When Osaka Mayor and Nippon Ishin no Kai (Japan Restoration Party) co-leader Toru Hashimoto uttered his infamous remarks last May that Japan’s wartime sex slave system was necessary at the time, he was roundly — and rightly — condemned at home and abroad.
It was clear then, and clearer today, that the real reason he got in trouble was because he was caught saying out loud what many Japanese of his generation, and not a few elders in the government — including, perhaps, at the highest levels — truly believe but refuse to say directly.
However, recent events have loosened the floodgates of candor. Today, Abe’s government is locked in a tense standoff with South Korea over the “comfort women” issue. Every ambitious right-wing politician in Japan who can find a microphone is now repeating at full volume what Hashimoto said 10 months ago. Compared to the spit and venom coming out of sex slave deniers in Tokyo and elsewhere, Hashimoto’s comments last year are increasingly sounding intelligent and restrained.
Yes, that’s how bad it’s gotten.
But what Hashimoto’s critics have never fully appreciated is that while he opened a Pandora’s box with his comfort women comments, it was a topic an entire generation was curious about. Raised on historical revisionist manga, ignorant of either the facts or the morality of the issue, the “Hashimoto Generation” became angry and confused when confronted by a past they never knew and the vague replies of their elders in the political and social mainstream when they tried to learn. Only the historical revisionist camp seemed to have, conveniently enough, all of the “facts.”
The young Hashimoto Generation’s anger warmed the hearts of Japan’s old right-wingers. It also allowed them to now pose as wise, experienced leaders who were — depending on which think tank audience or television camera they or their foreign apologists were addressing — “realists,” “moderates,” or “pragmatists” who would, in the end, rein in the young hotheads so as not to upset the status quo.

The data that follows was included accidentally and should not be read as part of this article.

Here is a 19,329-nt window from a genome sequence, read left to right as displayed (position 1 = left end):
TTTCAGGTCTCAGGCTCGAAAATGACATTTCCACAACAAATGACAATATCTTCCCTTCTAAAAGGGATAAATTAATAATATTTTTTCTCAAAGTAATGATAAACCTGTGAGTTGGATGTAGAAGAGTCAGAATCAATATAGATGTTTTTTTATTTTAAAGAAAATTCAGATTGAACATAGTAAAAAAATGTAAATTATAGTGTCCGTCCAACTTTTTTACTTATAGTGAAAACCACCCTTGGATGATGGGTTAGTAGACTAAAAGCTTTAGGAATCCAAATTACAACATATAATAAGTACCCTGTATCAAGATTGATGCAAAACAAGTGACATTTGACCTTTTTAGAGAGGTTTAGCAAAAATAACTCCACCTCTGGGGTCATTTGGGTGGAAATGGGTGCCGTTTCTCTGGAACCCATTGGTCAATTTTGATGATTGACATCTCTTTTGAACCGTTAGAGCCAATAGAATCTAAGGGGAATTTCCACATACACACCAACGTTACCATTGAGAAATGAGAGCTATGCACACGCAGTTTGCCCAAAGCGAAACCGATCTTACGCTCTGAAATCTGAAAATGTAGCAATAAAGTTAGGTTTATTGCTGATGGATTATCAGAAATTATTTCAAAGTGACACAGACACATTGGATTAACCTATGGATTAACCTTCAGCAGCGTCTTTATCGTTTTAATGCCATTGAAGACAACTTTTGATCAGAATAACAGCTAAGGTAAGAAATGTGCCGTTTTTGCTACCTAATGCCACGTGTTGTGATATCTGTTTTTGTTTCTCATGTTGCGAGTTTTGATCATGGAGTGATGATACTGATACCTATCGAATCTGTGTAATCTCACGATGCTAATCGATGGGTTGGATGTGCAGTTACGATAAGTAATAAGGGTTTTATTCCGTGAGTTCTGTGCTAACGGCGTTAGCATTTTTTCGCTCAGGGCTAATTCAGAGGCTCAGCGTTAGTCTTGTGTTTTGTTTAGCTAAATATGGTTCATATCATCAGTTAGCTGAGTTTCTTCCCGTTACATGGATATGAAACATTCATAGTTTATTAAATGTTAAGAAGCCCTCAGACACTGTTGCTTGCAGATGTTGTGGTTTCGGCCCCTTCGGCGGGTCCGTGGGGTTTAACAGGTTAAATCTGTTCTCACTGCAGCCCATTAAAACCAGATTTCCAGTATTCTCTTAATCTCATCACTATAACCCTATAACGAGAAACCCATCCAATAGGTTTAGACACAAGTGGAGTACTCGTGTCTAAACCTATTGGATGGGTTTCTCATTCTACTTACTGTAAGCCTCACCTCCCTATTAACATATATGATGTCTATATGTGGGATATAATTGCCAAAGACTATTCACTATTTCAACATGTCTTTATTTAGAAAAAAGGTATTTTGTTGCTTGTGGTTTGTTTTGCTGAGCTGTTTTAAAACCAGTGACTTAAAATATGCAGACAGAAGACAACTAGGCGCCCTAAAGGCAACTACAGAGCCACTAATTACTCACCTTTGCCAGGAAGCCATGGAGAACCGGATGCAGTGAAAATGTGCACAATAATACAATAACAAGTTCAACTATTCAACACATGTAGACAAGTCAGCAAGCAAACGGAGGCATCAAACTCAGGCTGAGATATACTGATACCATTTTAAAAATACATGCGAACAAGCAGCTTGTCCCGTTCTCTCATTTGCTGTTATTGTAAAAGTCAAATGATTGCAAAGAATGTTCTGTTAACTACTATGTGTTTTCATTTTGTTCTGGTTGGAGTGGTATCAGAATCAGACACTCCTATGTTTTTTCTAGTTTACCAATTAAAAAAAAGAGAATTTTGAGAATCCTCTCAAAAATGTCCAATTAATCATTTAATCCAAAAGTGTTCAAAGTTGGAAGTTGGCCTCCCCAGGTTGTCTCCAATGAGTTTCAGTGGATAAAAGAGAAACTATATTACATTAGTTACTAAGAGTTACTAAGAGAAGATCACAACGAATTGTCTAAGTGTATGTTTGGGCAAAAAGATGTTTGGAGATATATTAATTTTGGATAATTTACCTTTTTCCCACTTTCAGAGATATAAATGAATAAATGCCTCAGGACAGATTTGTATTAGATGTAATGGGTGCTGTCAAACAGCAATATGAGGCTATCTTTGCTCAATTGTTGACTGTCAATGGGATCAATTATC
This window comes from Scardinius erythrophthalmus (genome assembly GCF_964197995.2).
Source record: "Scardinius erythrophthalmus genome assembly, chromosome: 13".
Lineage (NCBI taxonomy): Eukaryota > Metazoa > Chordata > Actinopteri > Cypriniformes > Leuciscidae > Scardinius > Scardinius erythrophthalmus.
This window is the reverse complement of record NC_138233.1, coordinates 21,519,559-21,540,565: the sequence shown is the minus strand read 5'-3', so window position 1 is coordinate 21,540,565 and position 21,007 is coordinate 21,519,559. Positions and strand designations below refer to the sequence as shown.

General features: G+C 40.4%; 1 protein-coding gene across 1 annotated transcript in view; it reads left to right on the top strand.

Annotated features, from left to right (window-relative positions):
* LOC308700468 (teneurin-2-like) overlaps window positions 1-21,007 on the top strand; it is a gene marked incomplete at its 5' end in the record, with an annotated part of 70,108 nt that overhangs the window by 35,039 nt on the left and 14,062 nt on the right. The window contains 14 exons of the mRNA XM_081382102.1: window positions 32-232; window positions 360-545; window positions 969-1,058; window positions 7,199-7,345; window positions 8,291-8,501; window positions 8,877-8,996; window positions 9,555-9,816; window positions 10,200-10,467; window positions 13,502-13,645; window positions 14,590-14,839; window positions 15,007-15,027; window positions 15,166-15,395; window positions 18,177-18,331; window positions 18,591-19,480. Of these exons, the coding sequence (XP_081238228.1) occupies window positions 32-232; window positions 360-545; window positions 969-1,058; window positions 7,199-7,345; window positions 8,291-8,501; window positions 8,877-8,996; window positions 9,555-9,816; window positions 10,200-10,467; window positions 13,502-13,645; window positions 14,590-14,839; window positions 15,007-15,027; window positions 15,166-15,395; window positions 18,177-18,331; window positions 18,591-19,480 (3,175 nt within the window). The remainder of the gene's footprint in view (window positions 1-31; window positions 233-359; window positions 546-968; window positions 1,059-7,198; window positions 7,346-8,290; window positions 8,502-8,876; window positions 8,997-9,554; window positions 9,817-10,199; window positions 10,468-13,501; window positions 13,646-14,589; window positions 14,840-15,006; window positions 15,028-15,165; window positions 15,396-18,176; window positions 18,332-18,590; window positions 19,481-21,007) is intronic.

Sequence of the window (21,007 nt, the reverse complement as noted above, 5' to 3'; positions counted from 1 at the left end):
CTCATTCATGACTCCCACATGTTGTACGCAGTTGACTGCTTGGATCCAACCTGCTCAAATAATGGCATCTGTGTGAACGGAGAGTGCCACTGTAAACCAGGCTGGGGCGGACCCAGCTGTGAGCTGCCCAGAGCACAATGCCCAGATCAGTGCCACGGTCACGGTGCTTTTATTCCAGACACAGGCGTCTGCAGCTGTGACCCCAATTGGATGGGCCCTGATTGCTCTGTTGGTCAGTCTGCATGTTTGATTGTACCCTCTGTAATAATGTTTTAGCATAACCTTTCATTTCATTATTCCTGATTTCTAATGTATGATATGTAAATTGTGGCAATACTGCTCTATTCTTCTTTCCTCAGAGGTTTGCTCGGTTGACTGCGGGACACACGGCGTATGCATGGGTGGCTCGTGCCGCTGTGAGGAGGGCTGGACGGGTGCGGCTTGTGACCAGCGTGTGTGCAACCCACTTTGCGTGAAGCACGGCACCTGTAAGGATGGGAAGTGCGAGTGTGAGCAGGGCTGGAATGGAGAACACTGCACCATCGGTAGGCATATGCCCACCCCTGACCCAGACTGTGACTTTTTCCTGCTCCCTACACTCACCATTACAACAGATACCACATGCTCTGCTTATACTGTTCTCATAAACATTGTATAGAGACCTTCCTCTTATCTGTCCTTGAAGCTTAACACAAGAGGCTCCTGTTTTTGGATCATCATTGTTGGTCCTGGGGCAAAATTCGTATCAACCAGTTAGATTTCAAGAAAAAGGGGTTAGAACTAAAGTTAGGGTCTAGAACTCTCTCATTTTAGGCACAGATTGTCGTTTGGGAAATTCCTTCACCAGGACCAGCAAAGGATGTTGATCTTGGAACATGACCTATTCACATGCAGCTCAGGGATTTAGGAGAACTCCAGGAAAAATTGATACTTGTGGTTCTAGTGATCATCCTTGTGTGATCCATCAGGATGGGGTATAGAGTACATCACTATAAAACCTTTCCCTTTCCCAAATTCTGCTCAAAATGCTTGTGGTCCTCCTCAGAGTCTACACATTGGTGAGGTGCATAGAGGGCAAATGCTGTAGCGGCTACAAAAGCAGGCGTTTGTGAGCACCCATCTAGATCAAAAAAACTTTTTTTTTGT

Today, however, nobody seems to know how to handle either the comfort women controversy or the younger generation. Hashimoto may have started the current fire. But to lump him in with the crude right-wing politicians now fanning the flames risks misunderstanding the mayor and, more generally, his Osaka followers and how they see the broader relationship with the Korean people.
Nearly 1,000 years before political power shifted to Tokyo in the 17th century, Korean and Chinese merchants were trading in Osaka. In the late 20th century, a strong community of Korean residents led the way in local human rights education. Many Osakans who support Hashimoto’s economic policies grew up with Korean neighbors, friends and colleagues. Of course, it’s not surprising that they feel they “know” Koreans quite well.
Such supporters have little if any true love for all the yelling about the comfort women issue and they are particularly disgusted by anti-Korean hate speech. Those politicians elsewhere banging on about the sex slave issue are increasingly seen in Osaka as opportunists who have no real interest in pursuing a lasting solution or listening to Korean concerns.
Thus, the Hashimoto Generation as a whole may have wanted answers to the comfort women issue and now believes revisionist claims the historical facts are not “settled.”
But in Osaka, you can also find those who believe, rightly or wrongly, that their city’s trade and cultural history with Korea combined with a traditional merchant’s disdain for rigid politics means their odds of success in “doing a deal” — quietly, behind the scenes — with South Korea are better than anybody shouting in the streets of other cities, especially Tokyo’s.
View from Osaka is a monthly column that examines the latest news from a Kansai perspective.